When gauging wireless throughput, you have to keep an open mind and accept that the speeds and feeds you ultimately get are a moving target shaped by a number of situational specifics.
In the comparatively simple realm of wired Ethernet, a 100 Mbps connection is just that. You can count on it. It's easy to talk about and easy to understand. Wireless networking is fraught with if-this-then-that nuance, and that effect only gets more pronounced when dealing with cellular networking technology. That said, we're standing on the edge of 5G's ascent to the cellular throne, and we naturally want to contrast 5G vs. LTE. Let's give it a shot, but expect caveats as we go.
First, if 5G is the latest, then shouldn't we instead compare it to 4G rather than LTE (Long-Term Evolution)? Actually, LTE is arguably the same thing as 4G -- as long as we don't split hairs. 4G is a series of "performance values up to ___" statements, and LTE falls under the 4G technical framework. LTE is the closest we'll ever get to realizing 4G's upper-end promises without actually getting there.
5G vs. LTE: Faster, but how long will it take?
One thing is clear: What 5G promises will not be achieved on day one. But 5G will start off faster than LTE, and it will only get better. LTE's best speeds top out around 100 Mbps. At its best, if we ever reach it, 5G could hit speeds of 20 Gbps. That is impressive, but the speeds supported by the first 5G networks largely remain to be seen. They will certainly be faster than 4G and are likely to be measured in hundreds of Mbps in good conditions.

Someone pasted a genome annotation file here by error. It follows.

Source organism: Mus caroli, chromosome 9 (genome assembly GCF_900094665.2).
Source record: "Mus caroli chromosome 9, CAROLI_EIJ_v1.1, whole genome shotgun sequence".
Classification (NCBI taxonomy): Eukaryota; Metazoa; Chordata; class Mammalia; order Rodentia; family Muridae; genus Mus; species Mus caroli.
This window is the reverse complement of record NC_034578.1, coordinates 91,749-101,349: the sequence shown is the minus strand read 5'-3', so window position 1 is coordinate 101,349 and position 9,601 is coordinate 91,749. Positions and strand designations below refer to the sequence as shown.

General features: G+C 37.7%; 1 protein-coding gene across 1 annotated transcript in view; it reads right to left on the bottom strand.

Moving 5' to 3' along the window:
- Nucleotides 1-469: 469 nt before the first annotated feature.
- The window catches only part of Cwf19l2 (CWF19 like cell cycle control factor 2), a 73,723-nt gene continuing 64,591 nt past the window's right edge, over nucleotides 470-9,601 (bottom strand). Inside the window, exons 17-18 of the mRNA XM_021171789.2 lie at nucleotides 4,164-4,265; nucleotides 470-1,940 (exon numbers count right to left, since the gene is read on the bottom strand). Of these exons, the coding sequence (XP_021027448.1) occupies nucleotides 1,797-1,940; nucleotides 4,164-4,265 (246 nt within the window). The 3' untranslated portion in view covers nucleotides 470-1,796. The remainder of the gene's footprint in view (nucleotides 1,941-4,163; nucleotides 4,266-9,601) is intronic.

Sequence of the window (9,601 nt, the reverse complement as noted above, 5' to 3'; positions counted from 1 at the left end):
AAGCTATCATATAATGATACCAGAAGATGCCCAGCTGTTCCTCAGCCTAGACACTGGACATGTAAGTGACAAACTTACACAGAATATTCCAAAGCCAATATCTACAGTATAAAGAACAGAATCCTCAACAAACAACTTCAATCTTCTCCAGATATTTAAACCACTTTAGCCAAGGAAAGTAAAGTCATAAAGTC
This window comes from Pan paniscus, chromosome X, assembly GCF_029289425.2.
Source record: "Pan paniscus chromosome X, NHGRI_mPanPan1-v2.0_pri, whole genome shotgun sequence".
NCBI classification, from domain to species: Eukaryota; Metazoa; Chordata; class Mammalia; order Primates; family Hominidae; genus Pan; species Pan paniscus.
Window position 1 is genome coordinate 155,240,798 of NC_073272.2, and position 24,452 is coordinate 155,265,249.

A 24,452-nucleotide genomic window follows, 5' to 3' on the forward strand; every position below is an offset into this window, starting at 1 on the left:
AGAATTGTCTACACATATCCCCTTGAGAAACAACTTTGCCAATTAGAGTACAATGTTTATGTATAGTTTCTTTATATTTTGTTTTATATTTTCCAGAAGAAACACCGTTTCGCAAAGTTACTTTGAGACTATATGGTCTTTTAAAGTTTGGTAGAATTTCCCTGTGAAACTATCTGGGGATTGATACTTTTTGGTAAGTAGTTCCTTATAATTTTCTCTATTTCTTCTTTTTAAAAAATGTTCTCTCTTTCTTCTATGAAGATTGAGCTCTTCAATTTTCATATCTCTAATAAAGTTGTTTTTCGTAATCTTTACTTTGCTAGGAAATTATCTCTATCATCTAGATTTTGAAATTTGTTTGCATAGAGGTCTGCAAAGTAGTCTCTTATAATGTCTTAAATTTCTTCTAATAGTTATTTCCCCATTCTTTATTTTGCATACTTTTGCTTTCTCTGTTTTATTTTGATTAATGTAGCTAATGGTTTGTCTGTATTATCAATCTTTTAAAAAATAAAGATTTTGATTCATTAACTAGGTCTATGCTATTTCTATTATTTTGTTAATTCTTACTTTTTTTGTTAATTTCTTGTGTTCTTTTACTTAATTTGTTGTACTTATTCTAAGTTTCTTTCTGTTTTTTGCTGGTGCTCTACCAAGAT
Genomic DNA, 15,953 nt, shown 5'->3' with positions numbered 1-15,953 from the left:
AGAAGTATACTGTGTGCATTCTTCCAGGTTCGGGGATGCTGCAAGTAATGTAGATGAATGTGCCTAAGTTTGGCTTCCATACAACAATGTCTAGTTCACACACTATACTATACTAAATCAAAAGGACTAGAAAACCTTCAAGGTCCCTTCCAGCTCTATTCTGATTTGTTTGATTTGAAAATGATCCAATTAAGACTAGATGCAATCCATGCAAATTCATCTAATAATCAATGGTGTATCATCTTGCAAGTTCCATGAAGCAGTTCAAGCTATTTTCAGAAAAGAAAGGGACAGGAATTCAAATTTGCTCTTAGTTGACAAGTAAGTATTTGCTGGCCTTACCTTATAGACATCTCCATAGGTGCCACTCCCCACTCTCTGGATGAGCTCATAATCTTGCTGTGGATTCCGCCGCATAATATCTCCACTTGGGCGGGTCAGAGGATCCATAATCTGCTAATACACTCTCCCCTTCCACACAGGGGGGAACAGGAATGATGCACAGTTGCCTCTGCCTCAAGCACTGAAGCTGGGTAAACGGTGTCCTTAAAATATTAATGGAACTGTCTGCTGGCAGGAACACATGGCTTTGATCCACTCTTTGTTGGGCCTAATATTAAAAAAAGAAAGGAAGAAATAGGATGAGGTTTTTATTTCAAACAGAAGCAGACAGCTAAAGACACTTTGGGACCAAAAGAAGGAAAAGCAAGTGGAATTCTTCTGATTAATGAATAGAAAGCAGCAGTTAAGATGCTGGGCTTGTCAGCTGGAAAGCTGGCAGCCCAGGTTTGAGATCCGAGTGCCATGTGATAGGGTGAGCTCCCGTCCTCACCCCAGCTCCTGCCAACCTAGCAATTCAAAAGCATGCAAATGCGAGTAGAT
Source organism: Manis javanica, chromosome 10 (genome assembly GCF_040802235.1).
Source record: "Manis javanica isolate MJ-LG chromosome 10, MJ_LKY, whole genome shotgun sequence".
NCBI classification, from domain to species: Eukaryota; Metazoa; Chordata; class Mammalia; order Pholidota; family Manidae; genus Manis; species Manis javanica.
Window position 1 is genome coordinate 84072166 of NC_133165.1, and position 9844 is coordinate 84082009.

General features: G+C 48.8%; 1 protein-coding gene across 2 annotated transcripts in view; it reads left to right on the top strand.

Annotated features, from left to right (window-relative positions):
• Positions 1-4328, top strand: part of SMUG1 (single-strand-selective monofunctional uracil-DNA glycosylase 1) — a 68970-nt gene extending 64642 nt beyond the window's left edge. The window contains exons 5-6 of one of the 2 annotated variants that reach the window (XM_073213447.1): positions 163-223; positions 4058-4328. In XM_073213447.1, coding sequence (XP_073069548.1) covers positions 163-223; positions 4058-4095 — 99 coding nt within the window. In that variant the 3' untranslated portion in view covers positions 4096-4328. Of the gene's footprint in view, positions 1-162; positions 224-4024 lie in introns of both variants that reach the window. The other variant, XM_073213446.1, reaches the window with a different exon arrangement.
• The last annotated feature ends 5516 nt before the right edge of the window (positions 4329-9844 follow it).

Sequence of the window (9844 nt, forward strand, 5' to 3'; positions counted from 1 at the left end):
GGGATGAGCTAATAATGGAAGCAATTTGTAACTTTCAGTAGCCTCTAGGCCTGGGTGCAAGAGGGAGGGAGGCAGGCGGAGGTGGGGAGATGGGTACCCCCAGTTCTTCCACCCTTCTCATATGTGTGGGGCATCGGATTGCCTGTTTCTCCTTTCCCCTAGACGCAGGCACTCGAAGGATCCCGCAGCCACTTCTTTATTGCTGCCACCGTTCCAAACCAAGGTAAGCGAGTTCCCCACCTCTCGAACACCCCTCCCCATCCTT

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Latency is another factor. It contributes to network performance, and it can make or break certain applications. LTE's latency is fairly variable across conditions and carriers. 5G's stated latency goal is in the submillisecond territory -- across the board. This, too, is impressive, but if and when this lofty latency service-level agreement can be realized for most users remains to be seen.
5G vs. LTE: Spectrum tradeoffs
One area that is easier to discuss as we contrast LTE and 5G is related to spectrum. Not only is 5G allowed to use wider channels to push more data, it will have more spectrum available to it. LTE's available licensed spectrum allocations are all under 6 GHz. 5G gets the same frequencies as LTE plus swaths way up in the tiny wavelengths between 30 GHz and 300 GHz -- the millimeter wave (MM wave) band.
More spectrum is always good, but the tradeoff here is the MM wave stuff has a much harder time penetrating solid surfaces. This means 5G requires more small cells attached to buildings and street-level poles. That's much different from the tower-centric approach LTE generally uses.
The 5G vs. LTE discussion wouldn't be complete without examining how the new standard will transform the wired network. 5G will accommodate a greater number of simultaneous devices per coverage area. More capacity and users at the network edge will be felt upstream as well, so 5G will force an evolution on the wired back end that will likely be more extensive than what underpins LTE today.